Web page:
Natalie Vescia: How to avoid the festive season performance slump

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As we’re now firmly in the fourth quarter of the year, many businesses are turning their attentions towards end of year targets and recognising the efforts of their employees.

End of year festivities such as Christmas shopping, client events and office parties can distract employees from the task at hand and lead to festive cheer, quite literally, taking over the office. These distractions can dent the finances, with the decline in productivity levels costing businesses almost £259 million throughout the annual party season. Therefore, it is vital for businesses to keep their staff on track and motivated in the run up to the festive season.

Motivation schemes that offer staff incentives have proved highly successful in addressing the issue of employee engagement. They can provide a focus for activity, either short or long term, and generate a positive, productive atmosphere. November and December are important periods to run incentive schemes. This is the time of year that annual targets will be achieved and contracts renewed, so what better time to drive activity and incentivise the workforce? However, this is an opportunity few businesses are taking: Only 30% of employees received a Christmas reward in 2012.

Timing is key

The key question that applies to both reward and December incentive schemes is when to give the staff their rewards. Timing is crucial in order to drive take up and deliver an effective scheme.

Although it is important to reward staff, employers run a risk by putting all their investment into the Christmas period. If they reward employees in the New Year, it will ensure the gesture isn’t lost among the celebrations and the reward will therefore generate a bigger impact.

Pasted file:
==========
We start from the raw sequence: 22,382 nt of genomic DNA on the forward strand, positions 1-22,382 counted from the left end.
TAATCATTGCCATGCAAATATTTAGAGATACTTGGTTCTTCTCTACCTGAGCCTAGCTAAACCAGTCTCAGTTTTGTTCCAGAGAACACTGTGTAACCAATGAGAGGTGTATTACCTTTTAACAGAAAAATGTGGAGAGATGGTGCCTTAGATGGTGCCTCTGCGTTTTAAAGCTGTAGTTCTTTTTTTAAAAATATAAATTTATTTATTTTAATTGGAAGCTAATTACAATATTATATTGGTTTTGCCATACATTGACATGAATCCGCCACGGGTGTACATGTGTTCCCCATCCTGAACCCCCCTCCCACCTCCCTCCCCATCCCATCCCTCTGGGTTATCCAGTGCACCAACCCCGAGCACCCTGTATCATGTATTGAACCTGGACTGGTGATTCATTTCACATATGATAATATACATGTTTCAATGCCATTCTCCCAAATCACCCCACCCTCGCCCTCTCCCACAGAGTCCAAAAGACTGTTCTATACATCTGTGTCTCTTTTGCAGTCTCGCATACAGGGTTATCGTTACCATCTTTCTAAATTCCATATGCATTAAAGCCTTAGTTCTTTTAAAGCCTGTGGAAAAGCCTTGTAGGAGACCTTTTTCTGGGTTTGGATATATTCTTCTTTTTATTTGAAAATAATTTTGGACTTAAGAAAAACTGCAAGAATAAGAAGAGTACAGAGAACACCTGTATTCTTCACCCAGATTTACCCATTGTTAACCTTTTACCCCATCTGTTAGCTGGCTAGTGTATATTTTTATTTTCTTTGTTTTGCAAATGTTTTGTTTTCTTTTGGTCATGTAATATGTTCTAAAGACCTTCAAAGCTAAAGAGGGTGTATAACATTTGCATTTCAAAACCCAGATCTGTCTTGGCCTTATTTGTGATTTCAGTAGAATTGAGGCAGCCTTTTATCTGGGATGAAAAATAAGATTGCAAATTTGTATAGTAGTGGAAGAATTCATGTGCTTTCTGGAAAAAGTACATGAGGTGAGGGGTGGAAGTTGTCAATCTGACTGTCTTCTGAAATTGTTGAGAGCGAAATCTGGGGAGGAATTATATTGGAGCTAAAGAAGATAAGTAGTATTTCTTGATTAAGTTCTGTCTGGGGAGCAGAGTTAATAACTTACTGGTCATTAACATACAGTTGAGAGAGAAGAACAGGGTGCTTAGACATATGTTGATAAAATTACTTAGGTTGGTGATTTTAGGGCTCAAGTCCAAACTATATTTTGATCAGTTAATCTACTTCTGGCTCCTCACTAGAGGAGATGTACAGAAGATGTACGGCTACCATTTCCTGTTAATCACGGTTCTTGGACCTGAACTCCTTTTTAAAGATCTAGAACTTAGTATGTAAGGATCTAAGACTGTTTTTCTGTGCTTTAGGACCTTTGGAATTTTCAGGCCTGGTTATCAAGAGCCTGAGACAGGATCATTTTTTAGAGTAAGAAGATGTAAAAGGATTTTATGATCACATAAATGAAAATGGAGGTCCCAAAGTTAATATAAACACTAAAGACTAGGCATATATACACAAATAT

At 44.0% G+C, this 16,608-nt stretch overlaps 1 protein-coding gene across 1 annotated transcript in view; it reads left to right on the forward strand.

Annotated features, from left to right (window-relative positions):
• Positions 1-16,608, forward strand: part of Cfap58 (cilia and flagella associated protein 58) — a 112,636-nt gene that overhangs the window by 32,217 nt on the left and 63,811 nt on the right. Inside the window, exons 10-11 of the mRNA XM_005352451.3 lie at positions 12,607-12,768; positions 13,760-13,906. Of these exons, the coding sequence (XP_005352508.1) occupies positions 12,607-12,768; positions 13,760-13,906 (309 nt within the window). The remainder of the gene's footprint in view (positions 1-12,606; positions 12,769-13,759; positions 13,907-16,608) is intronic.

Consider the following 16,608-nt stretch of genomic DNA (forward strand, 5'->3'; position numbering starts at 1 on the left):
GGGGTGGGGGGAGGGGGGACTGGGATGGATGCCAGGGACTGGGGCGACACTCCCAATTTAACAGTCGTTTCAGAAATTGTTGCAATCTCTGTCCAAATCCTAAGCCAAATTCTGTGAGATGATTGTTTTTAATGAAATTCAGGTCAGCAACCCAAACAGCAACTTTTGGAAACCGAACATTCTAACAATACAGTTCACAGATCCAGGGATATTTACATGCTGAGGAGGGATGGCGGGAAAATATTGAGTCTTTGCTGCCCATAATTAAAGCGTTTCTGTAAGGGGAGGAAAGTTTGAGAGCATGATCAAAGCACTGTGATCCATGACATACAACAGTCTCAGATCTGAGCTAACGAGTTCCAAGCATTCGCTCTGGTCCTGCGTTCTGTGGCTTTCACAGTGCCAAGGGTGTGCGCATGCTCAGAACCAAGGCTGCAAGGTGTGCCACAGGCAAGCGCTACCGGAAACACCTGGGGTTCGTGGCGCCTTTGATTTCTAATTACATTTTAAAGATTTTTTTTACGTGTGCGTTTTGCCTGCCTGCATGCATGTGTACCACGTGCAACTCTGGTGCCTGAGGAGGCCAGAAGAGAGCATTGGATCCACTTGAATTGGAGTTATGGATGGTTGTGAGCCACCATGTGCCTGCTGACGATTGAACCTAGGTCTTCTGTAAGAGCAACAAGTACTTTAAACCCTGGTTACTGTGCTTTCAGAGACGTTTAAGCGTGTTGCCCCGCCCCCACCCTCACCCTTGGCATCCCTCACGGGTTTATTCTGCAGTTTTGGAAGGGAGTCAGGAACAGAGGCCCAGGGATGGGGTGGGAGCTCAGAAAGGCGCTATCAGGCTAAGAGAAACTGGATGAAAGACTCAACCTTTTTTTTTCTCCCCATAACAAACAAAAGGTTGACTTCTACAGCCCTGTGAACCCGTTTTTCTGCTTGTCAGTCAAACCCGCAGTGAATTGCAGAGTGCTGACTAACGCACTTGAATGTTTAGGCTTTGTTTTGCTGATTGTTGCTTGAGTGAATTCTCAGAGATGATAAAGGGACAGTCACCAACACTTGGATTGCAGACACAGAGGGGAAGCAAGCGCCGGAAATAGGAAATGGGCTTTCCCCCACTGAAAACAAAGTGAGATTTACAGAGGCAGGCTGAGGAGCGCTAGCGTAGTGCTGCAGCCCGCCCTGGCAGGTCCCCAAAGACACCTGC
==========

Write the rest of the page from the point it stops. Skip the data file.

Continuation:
The reward process could be split for example, with half the reward given before Christmas and half in the New Year. A reward at the start of the year is the perfect way of perking up employees who may be suffering from the January blues and focusing them on activities for the months ahead.

Rewarding in the New Year helps to extend the feel good factor of the festive season as well as ease the post Christmas squeeze on spending.  Many employees start the year with depleted finances and dwindling energy levels – a reward will serve to create a positive working atmosphere during those first few days back after the holidays when employers are keen for their team to begin the year successfully.

A targeted approach

When it comes to deciding on targets, realistic goals need to be set. No single element is likely to switch people off a motivation programme more than a seemingly impossible target. Goals must be achievable and fair, and the best way of deciding them is to ask staff members to suggest their own. This means that their commitment to achieving the target is greater because they take ownership of it.

Businesses should not concentrate on rewarding top achievers in their workforce, but ensure the scheme is designed to engage and improve performance across the whole of the team.  Reward categories should be all encompassing so they are relevant to everyone. This can include sales-based goals such as Performance of the Month, Biggest Improvement, Best Performance for a New Starter or Best Comeback for experienced staff whose performance has improved.

The challenge that many businesses face when planning their festive reward strategy is what type of reward to give. Trying to choose an appropriate gift for employees that will suit all age ranges can be a huge, time consuming task.

Which reward to give?